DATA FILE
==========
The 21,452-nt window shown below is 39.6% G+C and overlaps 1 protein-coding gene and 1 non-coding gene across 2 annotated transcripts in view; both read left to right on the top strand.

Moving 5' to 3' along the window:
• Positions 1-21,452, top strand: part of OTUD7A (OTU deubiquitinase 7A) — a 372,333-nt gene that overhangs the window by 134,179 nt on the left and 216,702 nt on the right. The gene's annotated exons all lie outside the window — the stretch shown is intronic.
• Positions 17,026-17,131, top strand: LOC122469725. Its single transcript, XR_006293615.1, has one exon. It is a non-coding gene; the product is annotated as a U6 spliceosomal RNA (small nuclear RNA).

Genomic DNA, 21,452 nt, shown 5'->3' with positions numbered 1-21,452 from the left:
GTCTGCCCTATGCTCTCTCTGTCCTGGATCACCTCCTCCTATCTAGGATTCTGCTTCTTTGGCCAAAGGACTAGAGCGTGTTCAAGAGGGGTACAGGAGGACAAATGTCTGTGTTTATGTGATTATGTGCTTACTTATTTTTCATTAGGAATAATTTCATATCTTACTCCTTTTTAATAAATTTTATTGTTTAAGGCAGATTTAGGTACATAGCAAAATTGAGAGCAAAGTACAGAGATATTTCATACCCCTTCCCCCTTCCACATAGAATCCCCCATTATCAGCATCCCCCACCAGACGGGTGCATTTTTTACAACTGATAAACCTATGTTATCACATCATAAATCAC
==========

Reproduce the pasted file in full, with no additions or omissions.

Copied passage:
The 21,452-nt window shown below is 39.6% G+C and overlaps 1 protein-coding gene and 1 non-coding gene across 2 annotated transcripts in view; both read left to right on the top strand.

Moving 5' to 3' along the window:
• Positions 1-21,452, top strand: part of OTUD7A (OTU deubiquitinase 7A) — a 372,333-nt gene that overhangs the window by 134,179 nt on the left and 216,702 nt on the right. The gene's annotated exons all lie outside the window — the stretch shown is intronic.
• Positions 17,026-17,131, top strand: LOC122469725. Its single transcript, XR_006293615.1, has one exon. It is a non-coding gene; the product is annotated as a U6 spliceosomal RNA (small nuclear RNA).

Genomic DNA, 21,452 nt, shown 5'->3' with positions numbered 1-21,452 from the left:
GTCTGCCCTATGCTCTCTCTGTCCTGGATCACCTCCTCCTATCTAGGATTCTGCTTCTTTGGCCAAAGGACTAGAGCGTGTTCAAGAGGGGTACAGGAGGACAAATGTCTGTGTTTATGTGATTATGTGCTTACTTATTTTTCATTAGGAATAATTTCATATCTTACTCCTTTTTAATAAATTTTATTGTTTAAGGCAGATTTAGGTACATAGCAAAATTGAGAGCAAAGTACAGAGATATTTCATACCCCTTCCCCCTTCCACATAGAATCCCCCATTATCAGCATCCCCCACCAGACGGGTGCATTTTTTACAACTGATAAACCTATGTTATCACATCATAAATCAC